Chiang Wan-an (蔣萬安), the son of former Chinese Nationalist Party (KMT) vice chairman John Chiang (蔣孝嚴) and a fourth-generation descendant of former president Chiang Kai-shek (蔣介石), on Sunday announced that he would run in the KMT’s legislative primary in Taipei’s Zhongshan (中山) and Songshan (松山) districts, pitting himself against incumbent KMT Legislator Lo Shu-lei (羅淑蕾) and KMT Taipei City Councilor Wang Hung-wei (王鴻薇).
Chiang Wan-an’s bid for the candidacy has been described by pundits as an attempt to avenge his father’s defeat at the hands of Lo in a 2011 KMT legislative primary.
Chiang Wan-an, 37, rejected the accusation, saying that there was no animosity between his family and Lo.
Photo: Tsai Ya-hua, Taipei Times
The nation has changed since the Sunflower movement and the nine-in-one elections last year, and young people need to step forward and bolster the KMT after the party suffered its greatest defeat in last year’s elections, Chiang Wan-an said.
Chiang Wan-an, who holds a law degree from the University of Pennsylvania, has been working as a lawyer in the US and is a partner in a Taiwanese law firm. He said that he does not have dual citizenship when reporters asked him about his nationality.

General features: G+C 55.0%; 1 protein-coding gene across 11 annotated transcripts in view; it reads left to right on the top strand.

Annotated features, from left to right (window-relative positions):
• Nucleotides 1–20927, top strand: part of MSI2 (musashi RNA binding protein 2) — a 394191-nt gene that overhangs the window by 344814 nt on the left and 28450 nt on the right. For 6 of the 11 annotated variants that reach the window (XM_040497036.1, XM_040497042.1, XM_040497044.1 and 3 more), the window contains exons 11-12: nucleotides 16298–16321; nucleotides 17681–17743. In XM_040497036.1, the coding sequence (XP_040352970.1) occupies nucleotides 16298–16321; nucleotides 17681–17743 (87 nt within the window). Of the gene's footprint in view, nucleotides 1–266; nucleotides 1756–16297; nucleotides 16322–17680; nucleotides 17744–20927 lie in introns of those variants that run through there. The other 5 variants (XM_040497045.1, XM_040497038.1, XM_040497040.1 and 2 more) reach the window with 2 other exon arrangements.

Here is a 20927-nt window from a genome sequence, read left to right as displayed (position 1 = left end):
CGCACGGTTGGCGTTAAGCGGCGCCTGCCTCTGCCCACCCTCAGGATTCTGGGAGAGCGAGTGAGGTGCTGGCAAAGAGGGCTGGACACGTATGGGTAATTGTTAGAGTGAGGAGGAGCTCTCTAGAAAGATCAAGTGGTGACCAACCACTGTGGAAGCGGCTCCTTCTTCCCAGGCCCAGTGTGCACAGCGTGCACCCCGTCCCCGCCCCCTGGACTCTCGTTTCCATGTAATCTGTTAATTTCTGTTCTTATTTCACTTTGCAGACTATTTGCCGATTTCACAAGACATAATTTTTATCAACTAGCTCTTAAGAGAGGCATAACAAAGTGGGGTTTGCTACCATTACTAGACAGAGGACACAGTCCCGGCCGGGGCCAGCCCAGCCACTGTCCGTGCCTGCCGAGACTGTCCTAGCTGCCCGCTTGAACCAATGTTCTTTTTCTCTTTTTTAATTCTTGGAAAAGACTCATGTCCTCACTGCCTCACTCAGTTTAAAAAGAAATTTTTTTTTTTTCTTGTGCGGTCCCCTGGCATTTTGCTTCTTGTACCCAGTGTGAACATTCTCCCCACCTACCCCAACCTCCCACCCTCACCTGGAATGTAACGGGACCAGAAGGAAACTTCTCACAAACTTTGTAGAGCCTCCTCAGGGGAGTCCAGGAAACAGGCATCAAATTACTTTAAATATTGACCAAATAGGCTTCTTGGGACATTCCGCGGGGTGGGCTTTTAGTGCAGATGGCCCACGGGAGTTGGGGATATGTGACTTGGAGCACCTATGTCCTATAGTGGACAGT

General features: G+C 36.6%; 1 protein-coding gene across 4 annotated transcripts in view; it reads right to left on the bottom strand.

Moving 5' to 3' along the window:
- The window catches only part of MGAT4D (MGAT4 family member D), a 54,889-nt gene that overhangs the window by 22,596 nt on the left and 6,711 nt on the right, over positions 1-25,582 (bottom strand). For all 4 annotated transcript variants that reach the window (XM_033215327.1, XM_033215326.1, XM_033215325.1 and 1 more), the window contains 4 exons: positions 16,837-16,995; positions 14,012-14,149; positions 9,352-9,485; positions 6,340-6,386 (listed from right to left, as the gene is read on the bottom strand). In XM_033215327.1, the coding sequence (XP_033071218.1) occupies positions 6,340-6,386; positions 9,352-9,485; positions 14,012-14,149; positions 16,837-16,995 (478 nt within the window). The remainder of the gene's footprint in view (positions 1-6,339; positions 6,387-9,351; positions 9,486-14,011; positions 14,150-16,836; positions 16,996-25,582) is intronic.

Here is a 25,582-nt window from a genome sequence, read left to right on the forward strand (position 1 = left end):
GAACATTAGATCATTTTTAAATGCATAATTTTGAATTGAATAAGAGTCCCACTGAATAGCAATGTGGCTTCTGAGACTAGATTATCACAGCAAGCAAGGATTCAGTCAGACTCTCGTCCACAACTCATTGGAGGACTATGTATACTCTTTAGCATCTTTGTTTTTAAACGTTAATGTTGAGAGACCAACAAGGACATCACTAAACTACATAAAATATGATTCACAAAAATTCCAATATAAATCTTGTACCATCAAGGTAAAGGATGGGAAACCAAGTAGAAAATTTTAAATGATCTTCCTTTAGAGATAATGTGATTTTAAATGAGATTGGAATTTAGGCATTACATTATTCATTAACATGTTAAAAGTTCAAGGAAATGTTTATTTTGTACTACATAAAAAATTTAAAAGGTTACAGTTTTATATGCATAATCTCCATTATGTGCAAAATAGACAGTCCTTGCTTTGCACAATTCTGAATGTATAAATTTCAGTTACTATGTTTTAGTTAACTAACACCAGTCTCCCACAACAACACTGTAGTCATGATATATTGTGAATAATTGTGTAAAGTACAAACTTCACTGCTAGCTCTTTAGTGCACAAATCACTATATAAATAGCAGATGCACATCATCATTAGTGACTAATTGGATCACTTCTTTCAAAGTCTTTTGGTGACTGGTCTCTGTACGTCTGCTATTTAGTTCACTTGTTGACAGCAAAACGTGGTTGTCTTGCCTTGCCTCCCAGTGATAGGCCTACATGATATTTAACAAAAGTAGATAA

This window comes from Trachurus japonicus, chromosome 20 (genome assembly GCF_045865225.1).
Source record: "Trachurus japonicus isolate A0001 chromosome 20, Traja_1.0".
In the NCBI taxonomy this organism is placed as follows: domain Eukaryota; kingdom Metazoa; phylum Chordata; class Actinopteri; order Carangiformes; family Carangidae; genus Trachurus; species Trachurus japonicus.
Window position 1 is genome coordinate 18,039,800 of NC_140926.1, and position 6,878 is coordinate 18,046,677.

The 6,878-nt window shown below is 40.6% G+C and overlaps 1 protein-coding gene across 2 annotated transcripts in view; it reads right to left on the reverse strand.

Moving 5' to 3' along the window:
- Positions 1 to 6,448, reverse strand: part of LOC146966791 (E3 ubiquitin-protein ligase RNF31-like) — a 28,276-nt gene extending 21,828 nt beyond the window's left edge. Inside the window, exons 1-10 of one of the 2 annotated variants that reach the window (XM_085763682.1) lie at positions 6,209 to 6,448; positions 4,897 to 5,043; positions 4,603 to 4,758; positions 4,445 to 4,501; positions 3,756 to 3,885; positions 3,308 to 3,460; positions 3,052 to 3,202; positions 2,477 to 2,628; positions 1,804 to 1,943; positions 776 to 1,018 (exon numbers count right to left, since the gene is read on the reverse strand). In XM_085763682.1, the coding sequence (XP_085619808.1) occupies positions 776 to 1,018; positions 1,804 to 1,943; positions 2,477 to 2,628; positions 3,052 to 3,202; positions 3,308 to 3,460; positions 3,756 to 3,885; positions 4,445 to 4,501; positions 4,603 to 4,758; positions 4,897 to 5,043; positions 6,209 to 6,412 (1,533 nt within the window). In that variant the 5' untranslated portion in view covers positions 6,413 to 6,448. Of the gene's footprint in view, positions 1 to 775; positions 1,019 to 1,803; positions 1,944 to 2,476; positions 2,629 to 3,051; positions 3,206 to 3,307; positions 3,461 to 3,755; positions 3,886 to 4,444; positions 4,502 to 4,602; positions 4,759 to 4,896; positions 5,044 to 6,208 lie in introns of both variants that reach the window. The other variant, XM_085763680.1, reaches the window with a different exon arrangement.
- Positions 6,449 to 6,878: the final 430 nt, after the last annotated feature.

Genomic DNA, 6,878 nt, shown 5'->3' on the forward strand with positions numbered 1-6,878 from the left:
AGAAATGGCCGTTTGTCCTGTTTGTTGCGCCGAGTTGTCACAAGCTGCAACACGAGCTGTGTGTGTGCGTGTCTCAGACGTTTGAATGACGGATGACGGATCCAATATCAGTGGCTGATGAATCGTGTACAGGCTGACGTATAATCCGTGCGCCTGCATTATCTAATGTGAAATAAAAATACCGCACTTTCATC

Meanwhile, the KMT’s Taipei branch said competition for the party’s legislative candidacy in Neihu (內湖) and Nangang (南港) districts is heated, with eight aspirants joining the primary after incumbent KMT Legislator Alex Tsai (蔡正元) announced that he would not seek re-election.
Among the eight aspirants are former KMT legislator Chiu Yi (邱毅) and former Mainland Affairs Council deputy minister Chang Hsien-yao (張顯耀).
The party’s regulations state that where there is only one registered candidate in a constituency, the candidate would be automatically nominated for the next year’s legislative elections, but if more than two contenders vie with an incumbent lawmaker for the party’s nomination, the incumbent has to pass an assessment, win a poll by a 5 percent margin and be approved by a nomination panel to secure the candidacy.
The nomination mechanism has been criticized by KMT Taipei City Councilor Lee Ching-yuan (李慶元) as lacking transparency, saying that the party is biased toward incumbents, and that it has not yet expounded on the methodology used in the assessment and poll.
“Should not incumbent legislators be held accountable [for the KMT’s rout in last year’s nine-in-one elections]? Will the public be satisfied when it sees the same old faces running the legislature again?” Lee said.
Lee said he declined to sign up for the primary as a protest against the party’s policy.
The list of members wishing to take part in the primaries was submitted to KMT headquarters yesterday, the Taipei branch said.
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